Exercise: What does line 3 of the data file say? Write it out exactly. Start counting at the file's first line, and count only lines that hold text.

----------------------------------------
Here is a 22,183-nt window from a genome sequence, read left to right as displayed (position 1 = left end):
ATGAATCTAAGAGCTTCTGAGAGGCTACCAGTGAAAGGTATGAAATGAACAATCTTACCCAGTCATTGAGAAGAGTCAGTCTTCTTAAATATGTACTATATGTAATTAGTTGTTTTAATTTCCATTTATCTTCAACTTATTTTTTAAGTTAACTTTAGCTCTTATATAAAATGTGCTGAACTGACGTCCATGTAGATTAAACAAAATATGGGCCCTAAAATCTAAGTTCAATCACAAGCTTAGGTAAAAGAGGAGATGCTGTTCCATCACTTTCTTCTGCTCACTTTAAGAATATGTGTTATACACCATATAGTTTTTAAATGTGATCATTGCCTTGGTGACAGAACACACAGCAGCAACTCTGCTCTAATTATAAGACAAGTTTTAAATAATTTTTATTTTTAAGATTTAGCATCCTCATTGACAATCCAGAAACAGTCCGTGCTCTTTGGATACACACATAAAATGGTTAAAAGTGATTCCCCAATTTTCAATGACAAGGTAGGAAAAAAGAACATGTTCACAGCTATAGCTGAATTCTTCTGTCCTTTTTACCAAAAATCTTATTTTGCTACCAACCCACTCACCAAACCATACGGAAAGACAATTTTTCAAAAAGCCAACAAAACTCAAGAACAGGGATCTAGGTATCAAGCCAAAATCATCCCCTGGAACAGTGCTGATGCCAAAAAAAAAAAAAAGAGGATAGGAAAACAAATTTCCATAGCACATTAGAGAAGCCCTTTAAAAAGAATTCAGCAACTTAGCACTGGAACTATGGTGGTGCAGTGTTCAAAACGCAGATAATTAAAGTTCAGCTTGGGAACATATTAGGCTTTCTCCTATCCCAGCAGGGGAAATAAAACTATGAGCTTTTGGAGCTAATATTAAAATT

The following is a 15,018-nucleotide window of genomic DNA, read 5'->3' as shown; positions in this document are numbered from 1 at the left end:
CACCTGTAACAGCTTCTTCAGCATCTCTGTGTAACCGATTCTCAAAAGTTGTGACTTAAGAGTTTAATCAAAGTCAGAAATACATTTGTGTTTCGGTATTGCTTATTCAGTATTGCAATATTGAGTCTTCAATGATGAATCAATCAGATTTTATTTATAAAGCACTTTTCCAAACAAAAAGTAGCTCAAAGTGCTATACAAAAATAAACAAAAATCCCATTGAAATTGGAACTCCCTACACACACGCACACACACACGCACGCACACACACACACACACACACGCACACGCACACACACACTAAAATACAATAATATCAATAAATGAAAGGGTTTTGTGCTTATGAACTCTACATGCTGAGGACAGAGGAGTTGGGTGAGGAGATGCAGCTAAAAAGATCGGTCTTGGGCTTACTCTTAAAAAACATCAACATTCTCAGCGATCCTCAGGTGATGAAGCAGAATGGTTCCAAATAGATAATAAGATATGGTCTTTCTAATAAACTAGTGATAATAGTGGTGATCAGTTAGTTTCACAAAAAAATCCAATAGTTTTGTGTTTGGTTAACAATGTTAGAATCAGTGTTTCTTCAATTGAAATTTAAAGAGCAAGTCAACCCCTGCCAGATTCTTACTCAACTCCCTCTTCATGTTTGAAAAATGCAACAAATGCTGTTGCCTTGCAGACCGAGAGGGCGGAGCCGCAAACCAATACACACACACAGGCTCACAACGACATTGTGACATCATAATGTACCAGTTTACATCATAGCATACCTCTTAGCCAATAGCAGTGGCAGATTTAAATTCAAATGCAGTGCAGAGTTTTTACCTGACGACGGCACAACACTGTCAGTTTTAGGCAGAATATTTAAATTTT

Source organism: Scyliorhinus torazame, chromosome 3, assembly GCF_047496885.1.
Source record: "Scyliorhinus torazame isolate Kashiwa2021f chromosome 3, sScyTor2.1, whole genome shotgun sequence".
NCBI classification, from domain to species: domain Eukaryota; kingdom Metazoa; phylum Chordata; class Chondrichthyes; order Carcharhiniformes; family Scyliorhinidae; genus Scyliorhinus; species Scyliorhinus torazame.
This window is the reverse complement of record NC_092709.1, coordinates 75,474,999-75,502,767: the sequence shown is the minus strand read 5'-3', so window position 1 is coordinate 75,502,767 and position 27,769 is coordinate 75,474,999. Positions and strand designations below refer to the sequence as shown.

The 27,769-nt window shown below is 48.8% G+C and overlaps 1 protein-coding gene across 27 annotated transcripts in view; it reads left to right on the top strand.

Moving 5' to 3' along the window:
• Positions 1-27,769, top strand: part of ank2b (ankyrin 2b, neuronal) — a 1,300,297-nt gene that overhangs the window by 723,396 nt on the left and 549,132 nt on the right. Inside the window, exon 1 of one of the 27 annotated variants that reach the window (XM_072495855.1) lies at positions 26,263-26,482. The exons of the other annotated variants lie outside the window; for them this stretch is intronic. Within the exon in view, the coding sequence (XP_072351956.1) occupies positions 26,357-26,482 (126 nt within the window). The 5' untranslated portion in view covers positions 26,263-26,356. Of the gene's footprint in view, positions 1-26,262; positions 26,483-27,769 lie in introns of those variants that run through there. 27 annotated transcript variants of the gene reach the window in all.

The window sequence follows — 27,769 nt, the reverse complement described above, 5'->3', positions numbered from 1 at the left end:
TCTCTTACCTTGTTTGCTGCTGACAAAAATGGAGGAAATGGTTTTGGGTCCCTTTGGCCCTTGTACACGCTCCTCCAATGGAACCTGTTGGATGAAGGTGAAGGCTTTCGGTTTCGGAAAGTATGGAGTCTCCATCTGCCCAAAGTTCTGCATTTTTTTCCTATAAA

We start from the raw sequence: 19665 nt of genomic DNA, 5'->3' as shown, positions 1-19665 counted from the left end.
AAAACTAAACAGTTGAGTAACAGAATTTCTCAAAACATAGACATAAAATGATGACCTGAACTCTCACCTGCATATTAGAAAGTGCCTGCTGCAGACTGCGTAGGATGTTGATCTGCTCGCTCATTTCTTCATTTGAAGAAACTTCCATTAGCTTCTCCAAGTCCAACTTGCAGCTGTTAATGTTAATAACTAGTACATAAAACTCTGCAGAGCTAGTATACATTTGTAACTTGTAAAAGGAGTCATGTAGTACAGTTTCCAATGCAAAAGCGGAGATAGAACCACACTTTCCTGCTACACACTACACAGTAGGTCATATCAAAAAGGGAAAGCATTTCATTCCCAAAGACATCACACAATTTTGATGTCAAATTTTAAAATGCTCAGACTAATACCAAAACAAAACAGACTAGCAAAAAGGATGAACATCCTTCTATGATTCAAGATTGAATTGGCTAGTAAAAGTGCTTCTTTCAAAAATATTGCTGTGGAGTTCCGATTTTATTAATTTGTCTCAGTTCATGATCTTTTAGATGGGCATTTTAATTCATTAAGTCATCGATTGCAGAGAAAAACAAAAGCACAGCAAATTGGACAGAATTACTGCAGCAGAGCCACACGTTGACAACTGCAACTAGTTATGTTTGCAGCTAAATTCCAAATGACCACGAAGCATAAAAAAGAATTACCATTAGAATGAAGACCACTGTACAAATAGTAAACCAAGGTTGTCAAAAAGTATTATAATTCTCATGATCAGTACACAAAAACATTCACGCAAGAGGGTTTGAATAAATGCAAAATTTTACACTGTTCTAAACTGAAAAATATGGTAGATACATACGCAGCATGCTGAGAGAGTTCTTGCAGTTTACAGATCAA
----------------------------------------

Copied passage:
The following is a 15,018-nucleotide window of genomic DNA, read 5'->3' as shown; positions in this document are numbered from 1 at the left end: